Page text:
Good Afternoon
Good Afternoon

Jeremy Lin plans to reassert himself as Nets’ leader

The Nets' Jeremy Lin talks to the media

The Nets' Jeremy Lin talks to the media on locker clean-out day at the HSS Training Center in Brooklyn on Thursday. Credit: Patrick E. McCarthy

He played only one game this season, but on a day when the Nets cleaned out their lockers and went through their exit interviews before heading into the offseason, Jeremy Lin reclaimed his place in the spotlight. He spoke of how he has rebuilt his body while rehabbing the ruptured right patella tendon that ended his season, but more important, he reasserted himself as the Nets’ leader.

That’s the role Lin signed up for when he agreed to a three-year contract worth $36 million two years ago, and despite the fact that he has been healthy for just 37 games the past two seasons, it’s a role he’s determined to fulfill.

“I came here having the same role,” he said. “I don’t expect it to change. If it does, it’ll be something we communicate over. Honestly, I’m thinking about my health, I’m thinking about moving properly. I have full confidence that if I’m doing that, everything will make up for lost time and we’ll see what I had envisioned my time in Brooklyn being.”

After undergoing surgery, Lin moved his rehab to Fortius Sport & Health, a physiotherapy institute located just outside of Vancouver, British Columbia. He said the decision to work apart from the team helped ease the pain of missing the season.

“I think I also needed to mentally rest as well,” Lin said.

Rather than focus simply on strengthening his injured knee, Lin determined to rebuild his entire body as a hedge against future injury and to re-wire his playing mechanics. “I’m not just looking at whether my knee will hold up,” he said. “I’m looking at whether I have done enough to completely change pre-existing movement patterns . . . I’m excited and I feel like I’m moving better and it’s going to help my game.”

Most of Lin’s summer will be spent at the Nets’ training facility, where he can focus on reintegrating into a backcourt cast whose leadership shifted back and forth this season among D’Angelo Russell, Spencer Dinwiddie, Caris LeVert and, at times, Allen Crabbe.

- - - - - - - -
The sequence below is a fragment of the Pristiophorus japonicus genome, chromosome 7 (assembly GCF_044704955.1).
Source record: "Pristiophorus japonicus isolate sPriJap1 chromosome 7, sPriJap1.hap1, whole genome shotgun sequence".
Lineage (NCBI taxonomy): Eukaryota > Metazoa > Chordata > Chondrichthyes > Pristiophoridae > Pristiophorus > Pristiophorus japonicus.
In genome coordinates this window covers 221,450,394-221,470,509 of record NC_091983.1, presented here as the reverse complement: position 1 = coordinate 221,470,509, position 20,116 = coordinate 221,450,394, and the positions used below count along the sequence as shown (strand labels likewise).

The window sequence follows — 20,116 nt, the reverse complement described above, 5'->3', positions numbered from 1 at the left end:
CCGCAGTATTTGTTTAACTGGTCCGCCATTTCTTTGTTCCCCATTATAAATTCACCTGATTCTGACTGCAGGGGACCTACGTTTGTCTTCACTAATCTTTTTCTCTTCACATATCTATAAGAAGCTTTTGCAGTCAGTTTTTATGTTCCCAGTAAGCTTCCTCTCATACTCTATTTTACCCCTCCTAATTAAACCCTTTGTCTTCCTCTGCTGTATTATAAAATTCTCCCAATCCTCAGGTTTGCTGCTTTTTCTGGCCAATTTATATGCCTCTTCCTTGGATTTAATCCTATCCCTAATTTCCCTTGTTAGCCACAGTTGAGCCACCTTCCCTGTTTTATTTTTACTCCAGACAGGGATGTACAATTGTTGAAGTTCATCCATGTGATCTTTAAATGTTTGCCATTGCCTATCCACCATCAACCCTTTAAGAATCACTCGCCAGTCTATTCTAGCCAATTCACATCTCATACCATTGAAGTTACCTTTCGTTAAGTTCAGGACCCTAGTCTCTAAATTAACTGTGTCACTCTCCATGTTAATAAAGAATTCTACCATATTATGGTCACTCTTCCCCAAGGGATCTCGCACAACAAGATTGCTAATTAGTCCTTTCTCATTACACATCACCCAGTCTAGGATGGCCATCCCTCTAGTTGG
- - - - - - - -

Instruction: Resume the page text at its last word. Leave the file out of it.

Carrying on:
Lin expressed his appreciation for how much those players grew with the ample opportunity his absence afforded them, but he added, “Defensively, we have to get nastier. We have to want it more.”

That’s an area in which Lin envisions himself making a major impact. “We need players on the court who will be leaders, who will drive the defense forward,” he said. “We need to have a voice on defense. When I come back, one of the things I’m expecting of myself is to really be the captain of the defense.”

The Nets finished 28-54, and 25 of those losses were by eight or fewer points. One other was by 10 in double overtime. Lin noted evidence in the Last Two Minute reports that a few of the Nets’ losses resulted from blown officiating calls. At the same time, he believes he can help the Nets learn what it takes to close out games at crunch time.

“The last thing is just recognizing what it takes,” Lin said. “In the fourth quarter, stuff will dry up. You really have to work for your buckets, and you really have to work for your stops. So us being able to go from gear five to gear six, that’s a gear we need to find.”

Lin wasn’t trying to set himself up as the Nets’ savior, but he’s utterly confident in his ability to improve the bottom line, which is exactly how he expects to be judged.

“We just need to win more games, and we need to, hopefully, win a lot,” he said. “When it comes down to a ballclub looking at how you did and where you were in the standings, it’s how many wins have you got? That’s the end-all, be-all.”

New York Sports